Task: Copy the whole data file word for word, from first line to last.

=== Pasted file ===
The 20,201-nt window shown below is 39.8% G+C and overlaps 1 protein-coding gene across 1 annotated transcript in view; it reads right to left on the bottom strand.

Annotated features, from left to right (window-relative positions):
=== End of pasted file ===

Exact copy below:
The 20,201-nt window shown below is 39.8% G+C and overlaps 1 protein-coding gene across 1 annotated transcript in view; it reads right to left on the bottom strand.

Annotated features, from left to right (window-relative positions):